bicycling


But today I do. This a great organization and a great idea as well. Join today.

info@beyondextremeenergy.org

Beyond Extreme Energy

Get involved in BXE’s work

Take Action!

Stay Connected!

Support our work!

  • Make a financial contribution.
  • Write to Actions@BeyondExtremeEnergy.org if you’re interested in being on one of our organizing working groups.

Questions? Need to contact us? Email info@beyondextremeenergy.org


picsart_02-19-12-34-54

 

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Go there and join, read and protest. More next week.

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Nico the Ninja told them to save energy and they do.

https://www.saveonenergy.com/kids-learning-center/saving-energy/

A Ninja’s Quest to Save Energy

Nico loves saving energy and natural resources and wants to share his knowledge with you! Join Nico and learn the best practices of saving energy.

dot dot dot Unfortunately the actual site is graphics heavy and I am no good at copying such things, but I am going to put up the Teacher Guide. I think you will get the idea. dot dot dot

The Kids’ Guide to Saving Energy is a useful resource to incorporate into your elementary classroom’s curriculum to help students understand the importance of saving energy. Have your students complete the guide during class or as an extra credit homework assignment. Discuss the guide in class and have your students present to the class ways they saved energy at home. Below are some suggestions on how to incorporate each page of the guide into your lesson plan:
Page 2:
SaveOnEnergy.com® created Nico as a fun way to teach students about energy. As your students connect with Nico, be sure to tell students to check out the other kids’ guides and continue to explore with Nico!
Page 3:
Ask students to volunteer to read aloud the reasons why conserving energy is important. Then, review the following discussion questions with your class.
1. Do you think saving energy is important?
1. What is energy conservation?
2. What is energy efficiency?
3. How do you think we can conserve energy in the classroom?
Page 4:
Have the students define renewable and nonrenewable energy. Then have the students place each renewable energy source under the proper category. If students are unfamiliar with certain energy sources, have them look up and define the words. Then, have your students brainstorm ways in which we can use renewable resources for energy and discuss the advantages of renewable energy.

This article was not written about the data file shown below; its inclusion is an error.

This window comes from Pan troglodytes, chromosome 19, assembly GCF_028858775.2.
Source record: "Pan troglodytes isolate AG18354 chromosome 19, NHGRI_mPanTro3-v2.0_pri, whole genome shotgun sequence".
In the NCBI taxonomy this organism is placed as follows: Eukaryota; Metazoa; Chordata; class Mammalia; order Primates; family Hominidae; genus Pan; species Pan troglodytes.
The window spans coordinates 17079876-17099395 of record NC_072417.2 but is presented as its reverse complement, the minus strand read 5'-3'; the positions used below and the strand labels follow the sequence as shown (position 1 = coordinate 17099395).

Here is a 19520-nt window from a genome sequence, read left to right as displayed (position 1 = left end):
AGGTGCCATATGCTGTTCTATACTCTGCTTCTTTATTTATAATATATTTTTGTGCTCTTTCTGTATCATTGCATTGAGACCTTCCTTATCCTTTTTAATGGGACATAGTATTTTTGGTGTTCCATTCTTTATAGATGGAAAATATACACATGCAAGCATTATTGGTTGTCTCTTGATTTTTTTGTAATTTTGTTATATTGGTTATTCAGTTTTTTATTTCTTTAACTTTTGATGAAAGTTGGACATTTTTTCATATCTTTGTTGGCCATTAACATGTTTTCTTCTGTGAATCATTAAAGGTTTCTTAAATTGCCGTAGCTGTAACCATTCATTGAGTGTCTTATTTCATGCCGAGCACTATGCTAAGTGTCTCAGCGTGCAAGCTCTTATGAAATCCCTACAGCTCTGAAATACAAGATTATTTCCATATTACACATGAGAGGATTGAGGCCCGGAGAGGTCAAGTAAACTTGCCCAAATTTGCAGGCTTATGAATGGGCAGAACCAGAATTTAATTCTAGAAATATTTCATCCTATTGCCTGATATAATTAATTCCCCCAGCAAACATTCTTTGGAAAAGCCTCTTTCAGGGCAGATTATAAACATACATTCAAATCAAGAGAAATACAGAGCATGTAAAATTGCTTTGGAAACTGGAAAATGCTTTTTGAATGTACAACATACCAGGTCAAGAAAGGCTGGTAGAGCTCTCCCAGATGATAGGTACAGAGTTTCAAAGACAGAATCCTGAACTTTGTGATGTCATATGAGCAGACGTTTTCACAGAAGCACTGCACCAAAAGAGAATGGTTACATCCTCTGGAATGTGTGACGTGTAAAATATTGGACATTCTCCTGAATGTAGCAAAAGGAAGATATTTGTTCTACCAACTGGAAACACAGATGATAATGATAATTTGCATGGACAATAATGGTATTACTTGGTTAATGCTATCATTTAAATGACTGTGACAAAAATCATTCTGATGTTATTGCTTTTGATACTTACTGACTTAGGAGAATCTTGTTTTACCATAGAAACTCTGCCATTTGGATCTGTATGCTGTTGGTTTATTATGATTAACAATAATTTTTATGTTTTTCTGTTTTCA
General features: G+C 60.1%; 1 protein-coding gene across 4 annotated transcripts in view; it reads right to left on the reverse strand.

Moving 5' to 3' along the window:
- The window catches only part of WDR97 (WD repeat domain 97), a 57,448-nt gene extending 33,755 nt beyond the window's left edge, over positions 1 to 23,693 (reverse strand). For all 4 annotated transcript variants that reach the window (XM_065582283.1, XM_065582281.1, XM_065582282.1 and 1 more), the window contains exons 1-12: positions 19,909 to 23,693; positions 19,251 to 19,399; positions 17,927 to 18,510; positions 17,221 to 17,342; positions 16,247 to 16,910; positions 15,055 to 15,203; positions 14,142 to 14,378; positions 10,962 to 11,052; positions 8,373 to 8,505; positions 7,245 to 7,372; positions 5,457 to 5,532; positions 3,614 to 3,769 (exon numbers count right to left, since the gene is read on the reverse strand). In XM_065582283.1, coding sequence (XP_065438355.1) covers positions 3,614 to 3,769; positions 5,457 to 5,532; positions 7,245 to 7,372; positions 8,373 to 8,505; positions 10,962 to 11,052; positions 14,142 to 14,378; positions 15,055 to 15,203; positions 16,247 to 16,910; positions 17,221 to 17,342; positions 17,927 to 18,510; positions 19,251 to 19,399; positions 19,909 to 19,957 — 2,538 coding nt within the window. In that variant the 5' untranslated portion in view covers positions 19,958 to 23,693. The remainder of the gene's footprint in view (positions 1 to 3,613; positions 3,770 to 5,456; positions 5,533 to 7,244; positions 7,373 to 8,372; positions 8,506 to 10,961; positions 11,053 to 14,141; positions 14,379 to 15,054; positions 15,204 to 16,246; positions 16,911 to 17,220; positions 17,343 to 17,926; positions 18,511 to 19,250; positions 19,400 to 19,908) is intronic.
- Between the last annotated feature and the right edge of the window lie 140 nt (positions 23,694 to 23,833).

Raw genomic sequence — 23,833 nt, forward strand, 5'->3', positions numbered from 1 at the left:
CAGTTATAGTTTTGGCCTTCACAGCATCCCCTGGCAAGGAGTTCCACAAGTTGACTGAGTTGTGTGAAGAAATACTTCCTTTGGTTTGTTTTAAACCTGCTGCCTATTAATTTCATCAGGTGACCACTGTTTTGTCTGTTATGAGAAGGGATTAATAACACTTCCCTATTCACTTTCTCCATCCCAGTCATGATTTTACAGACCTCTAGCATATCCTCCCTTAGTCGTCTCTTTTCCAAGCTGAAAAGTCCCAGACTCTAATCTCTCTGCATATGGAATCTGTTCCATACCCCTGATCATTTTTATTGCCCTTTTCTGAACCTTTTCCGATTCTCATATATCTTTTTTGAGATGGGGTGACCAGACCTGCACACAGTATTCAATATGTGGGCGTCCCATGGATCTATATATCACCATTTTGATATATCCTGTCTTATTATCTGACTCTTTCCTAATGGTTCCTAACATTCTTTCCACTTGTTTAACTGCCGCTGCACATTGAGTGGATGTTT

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I also love that Nico is half of Nicodemus. Go there and read. More next week.

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So after the Election we took three days off and went to Giant City State Park and drove over to see the Garden of the Gods. Giant City was disappointing:

https://www.google.com/search?q=garden+of+the+gods&ie=utf-8&oe=utf-8&aq=t&rls=org.mozilla:en-US:official&client=firefox-a

With its breathtaking natural beauty and unlimited opportunities for outdoor recreation, a trip to Giant City State Park near Carbondale is sure to delight visitors of all ages. From camping and horseback riding to fishing and rappelling, it’s an outdoor lover’s paradise. Visitors will marvel at the many wilderness trails. Especially popular is a hike on Giant City Nature Trail, home of the “Giant City Streets” huge bluffs of sandstone formed 12,000 years ago .

Nestled in the Shawnee National Forest, just minutes south of Carbondale, the Union / Jackson county park was named for the unique impressions made by its massive sandstone structures. Eons of geological faulting and folding have molded a landscape like none other, which is now clothed in lush garments of fern, moss, large flowering mints, hundreds of species of wild flowers and 75-plus varieties of towering trees. The natural splendor of Giant City has made it a renowned retreat that attracts more than 1.2 million visitors annually.

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But Garden of the Gods was amazing:

http://www.shawneeforest.com/Hiking/GardenoftheGods.aspx

More than 320 million years ago, the wind and rain patiently started to chisel away at large deposits of sedimentary rock located in what is now, Shawnee National Forest . Over the years, the elements have sculpted some of the most stunning and extraordinary rock formations known to man. This garden of sandstone sculptures and vast untouched wilderness was fittingly named Garden of the Gods.

The park contains a variety of plant and animal life, adding to the scenic beauty of the Shawnee Forest. Garden of the Gods covers more than 3,300 acres of forest throughout the Southeastern Illinois counties of Saline, Pope and Hardin. There are also plenty of trails for backpacking and horseback riding, allowing nature lovers a welcome tour of what the lively environment has to offer.

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Go there and be envious. More on Tuesday.